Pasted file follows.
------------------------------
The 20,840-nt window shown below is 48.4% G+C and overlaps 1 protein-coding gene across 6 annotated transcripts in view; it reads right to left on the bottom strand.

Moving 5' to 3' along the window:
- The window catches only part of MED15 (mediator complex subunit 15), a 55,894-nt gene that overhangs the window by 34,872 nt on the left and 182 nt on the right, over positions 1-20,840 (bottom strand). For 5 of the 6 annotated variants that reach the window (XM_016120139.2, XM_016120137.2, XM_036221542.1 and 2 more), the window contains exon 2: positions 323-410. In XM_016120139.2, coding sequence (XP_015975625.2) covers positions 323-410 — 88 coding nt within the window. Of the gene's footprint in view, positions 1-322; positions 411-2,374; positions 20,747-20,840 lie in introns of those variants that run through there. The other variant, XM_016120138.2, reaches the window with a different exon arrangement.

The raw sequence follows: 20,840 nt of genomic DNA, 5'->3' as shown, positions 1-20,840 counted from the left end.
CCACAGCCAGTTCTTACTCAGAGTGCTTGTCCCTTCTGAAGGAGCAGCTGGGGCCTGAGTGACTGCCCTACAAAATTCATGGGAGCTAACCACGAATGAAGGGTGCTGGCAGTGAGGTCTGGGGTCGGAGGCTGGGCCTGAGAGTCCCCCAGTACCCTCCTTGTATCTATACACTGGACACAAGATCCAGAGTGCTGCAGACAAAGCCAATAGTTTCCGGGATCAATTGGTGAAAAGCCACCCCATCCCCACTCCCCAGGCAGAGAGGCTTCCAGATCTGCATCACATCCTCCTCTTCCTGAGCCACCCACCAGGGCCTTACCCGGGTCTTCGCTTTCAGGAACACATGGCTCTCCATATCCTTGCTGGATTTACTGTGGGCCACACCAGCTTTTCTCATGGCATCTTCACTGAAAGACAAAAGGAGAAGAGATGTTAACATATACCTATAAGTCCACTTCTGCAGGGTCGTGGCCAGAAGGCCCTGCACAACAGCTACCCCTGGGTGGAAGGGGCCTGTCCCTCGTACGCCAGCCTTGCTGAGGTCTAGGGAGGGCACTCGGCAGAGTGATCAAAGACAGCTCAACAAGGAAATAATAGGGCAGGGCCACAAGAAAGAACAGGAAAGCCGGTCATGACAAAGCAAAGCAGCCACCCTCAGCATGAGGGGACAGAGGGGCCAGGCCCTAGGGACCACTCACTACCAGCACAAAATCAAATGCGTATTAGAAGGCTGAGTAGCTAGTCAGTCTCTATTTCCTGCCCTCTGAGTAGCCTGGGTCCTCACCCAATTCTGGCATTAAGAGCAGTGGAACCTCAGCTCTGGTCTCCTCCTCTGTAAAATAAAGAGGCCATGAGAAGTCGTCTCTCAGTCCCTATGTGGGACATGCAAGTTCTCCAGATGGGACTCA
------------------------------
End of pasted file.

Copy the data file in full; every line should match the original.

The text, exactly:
The 20,840-nt window shown below is 48.4% G+C and overlaps 1 protein-coding gene across 6 annotated transcripts in view; it reads right to left on the bottom strand.

Moving 5' to 3' along the window:
- The window catches only part of MED15 (mediator complex subunit 15), a 55,894-nt gene that overhangs the window by 34,872 nt on the left and 182 nt on the right, over positions 1-20,840 (bottom strand). For 5 of the 6 annotated variants that reach the window (XM_016120139.2, XM_016120137.2, XM_036221542.1 and 2 more), the window contains exon 2: positions 323-410. In XM_016120139.2, coding sequence (XP_015975625.2) covers positions 323-410 — 88 coding nt within the window. Of the gene's footprint in view, positions 1-322; positions 411-2,374; positions 20,747-20,840 lie in introns of those variants that run through there. The other variant, XM_016120138.2, reaches the window with a different exon arrangement.

The raw sequence follows: 20,840 nt of genomic DNA, 5'->3' as shown, positions 1-20,840 counted from the left end.
CCACAGCCAGTTCTTACTCAGAGTGCTTGTCCCTTCTGAAGGAGCAGCTGGGGCCTGAGTGACTGCCCTACAAAATTCATGGGAGCTAACCACGAATGAAGGGTGCTGGCAGTGAGGTCTGGGGTCGGAGGCTGGGCCTGAGAGTCCCCCAGTACCCTCCTTGTATCTATACACTGGACACAAGATCCAGAGTGCTGCAGACAAAGCCAATAGTTTCCGGGATCAATTGGTGAAAAGCCACCCCATCCCCACTCCCCAGGCAGAGAGGCTTCCAGATCTGCATCACATCCTCCTCTTCCTGAGCCACCCACCAGGGCCTTACCCGGGTCTTCGCTTTCAGGAACACATGGCTCTCCATATCCTTGCTGGATTTACTGTGGGCCACACCAGCTTTTCTCATGGCATCTTCACTGAAAGACAAAAGGAGAAGAGATGTTAACATATACCTATAAGTCCACTTCTGCAGGGTCGTGGCCAGAAGGCCCTGCACAACAGCTACCCCTGGGTGGAAGGGGCCTGTCCCTCGTACGCCAGCCTTGCTGAGGTCTAGGGAGGGCACTCGGCAGAGTGATCAAAGACAGCTCAACAAGGAAATAATAGGGCAGGGCCACAAGAAAGAACAGGAAAGCCGGTCATGACAAAGCAAAGCAGCCACCCTCAGCATGAGGGGACAGAGGGGCCAGGCCCTAGGGACCACTCACTACCAGCACAAAATCAAATGCGTATTAGAAGGCTGAGTAGCTAGTCAGTCTCTATTTCCTGCCCTCTGAGTAGCCTGGGTCCTCACCCAATTCTGGCATTAAGAGCAGTGGAACCTCAGCTCTGGTCTCCTCCTCTGTAAAATAAAGAGGCCATGAGAAGTCGTCTCTCAGTCCCTATGTGGGACATGCAAGTTCTCCAGATGGGACTCA